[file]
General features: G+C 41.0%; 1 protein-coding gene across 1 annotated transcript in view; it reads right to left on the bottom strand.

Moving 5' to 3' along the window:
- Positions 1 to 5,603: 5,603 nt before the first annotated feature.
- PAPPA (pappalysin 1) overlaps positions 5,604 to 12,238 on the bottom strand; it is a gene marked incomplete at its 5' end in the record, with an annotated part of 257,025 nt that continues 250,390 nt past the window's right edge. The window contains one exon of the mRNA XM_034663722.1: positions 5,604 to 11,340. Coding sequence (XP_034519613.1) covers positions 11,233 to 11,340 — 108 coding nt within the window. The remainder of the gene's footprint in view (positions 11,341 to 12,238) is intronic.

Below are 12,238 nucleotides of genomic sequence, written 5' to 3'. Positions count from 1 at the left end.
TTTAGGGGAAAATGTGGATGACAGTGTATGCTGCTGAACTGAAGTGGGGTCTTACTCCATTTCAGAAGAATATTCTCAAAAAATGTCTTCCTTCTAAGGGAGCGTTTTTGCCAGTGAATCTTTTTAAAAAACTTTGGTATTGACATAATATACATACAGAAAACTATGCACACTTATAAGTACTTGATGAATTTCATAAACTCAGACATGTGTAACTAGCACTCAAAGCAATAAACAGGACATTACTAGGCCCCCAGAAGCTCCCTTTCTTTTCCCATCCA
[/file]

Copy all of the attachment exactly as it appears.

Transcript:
General features: G+C 41.0%; 1 protein-coding gene across 1 annotated transcript in view; it reads right to left on the bottom strand.

Moving 5' to 3' along the window:
- Positions 1 to 5,603: 5,603 nt before the first annotated feature.
- PAPPA (pappalysin 1) overlaps positions 5,604 to 12,238 on the bottom strand; it is a gene marked incomplete at its 5' end in the record, with an annotated part of 257,025 nt that continues 250,390 nt past the window's right edge. The window contains one exon of the mRNA XM_034663722.1: positions 5,604 to 11,340. Coding sequence (XP_034519613.1) covers positions 11,233 to 11,340 — 108 coding nt within the window. The remainder of the gene's footprint in view (positions 11,341 to 12,238) is intronic.

Below are 12,238 nucleotides of genomic sequence, written 5' to 3'. Positions count from 1 at the left end.
TTTAGGGGAAAATGTGGATGACAGTGTATGCTGCTGAACTGAAGTGGGGTCTTACTCCATTTCAGAAGAATATTCTCAAAAAATGTCTTCCTTCTAAGGGAGCGTTTTTGCCAGTGAATCTTTTTAAAAAACTTTGGTATTGACATAATATACATACAGAAAACTATGCACACTTATAAGTACTTGATGAATTTCATAAACTCAGACATGTGTAACTAGCACTCAAAGCAATAAACAGGACATTACTAGGCCCCCAGAAGCTCCCTTTCTTTTCCCATCCA